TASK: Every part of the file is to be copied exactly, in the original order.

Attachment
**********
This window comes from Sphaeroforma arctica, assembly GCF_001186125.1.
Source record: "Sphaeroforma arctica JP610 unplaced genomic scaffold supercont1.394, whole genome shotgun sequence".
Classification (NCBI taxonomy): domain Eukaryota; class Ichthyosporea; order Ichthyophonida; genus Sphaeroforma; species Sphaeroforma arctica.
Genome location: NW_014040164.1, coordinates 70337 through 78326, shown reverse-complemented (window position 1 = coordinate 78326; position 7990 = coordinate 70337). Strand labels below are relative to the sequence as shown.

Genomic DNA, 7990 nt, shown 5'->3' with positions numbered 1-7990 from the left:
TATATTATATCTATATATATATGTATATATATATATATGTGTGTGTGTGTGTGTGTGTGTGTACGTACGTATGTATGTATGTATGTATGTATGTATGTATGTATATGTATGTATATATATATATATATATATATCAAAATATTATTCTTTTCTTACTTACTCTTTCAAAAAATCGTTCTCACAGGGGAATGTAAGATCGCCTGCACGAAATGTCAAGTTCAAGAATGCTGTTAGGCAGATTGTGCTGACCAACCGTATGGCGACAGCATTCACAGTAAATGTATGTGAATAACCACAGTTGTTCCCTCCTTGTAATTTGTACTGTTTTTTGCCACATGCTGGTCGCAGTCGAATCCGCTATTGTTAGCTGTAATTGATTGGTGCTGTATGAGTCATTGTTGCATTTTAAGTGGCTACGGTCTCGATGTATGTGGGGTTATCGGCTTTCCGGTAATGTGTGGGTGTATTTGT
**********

This window comes from Sphaeroforma arctica, assembly GCF_001186125.1.
Source record: "Sphaeroforma arctica JP610 unplaced genomic scaffold supercont1.394, whole genome shotgun sequence".
Classification (NCBI taxonomy): domain Eukaryota; class Ichthyosporea; order Ichthyophonida; genus Sphaeroforma; species Sphaeroforma arctica.
Genome location: NW_014040164.1, coordinates 70337 through 78326, shown reverse-complemented (window position 1 = coordinate 78326; position 7990 = coordinate 70337). Strand labels below are relative to the sequence as shown.

Genomic DNA, 7990 nt, shown 5'->3' with positions numbered 1-7990 from the left:
TATATTATATCTATATATATATGTATATATATATATATGTGTGTGTGTGTGTGTGTGTGTGTACGTACGTATGTATGTATGTATGTATGTATGTATGTATGTATATGTATGTATATATATATATATATATATATCAAAATATTATTCTTTTCTTACTTACTCTTTCAAAAAATCGTTCTCACAGGGGAATGTAAGATCGCCTGCACGAAATGTCAAGTTCAAGAATGCTGTTAGGCAGATTGTGCTGACCAACCGTATGGCGACAGCATTCACAGTAAATGTATGTGAATAACCACAGTTGTTCCCTCCTTGTAATTTGTACTGTTTTTTGCCACATGCTGGTCGCAGTCGAATCCGCTATTGTTAGCTGTAATTGATTGGTGCTGTATGAGTCATTGTTGCATTTTAAGTGGCTACGGTCTCGATGTATGTGGGGTTATCGGCTTTCCGGTAATGTGTGGGTGTATTTGT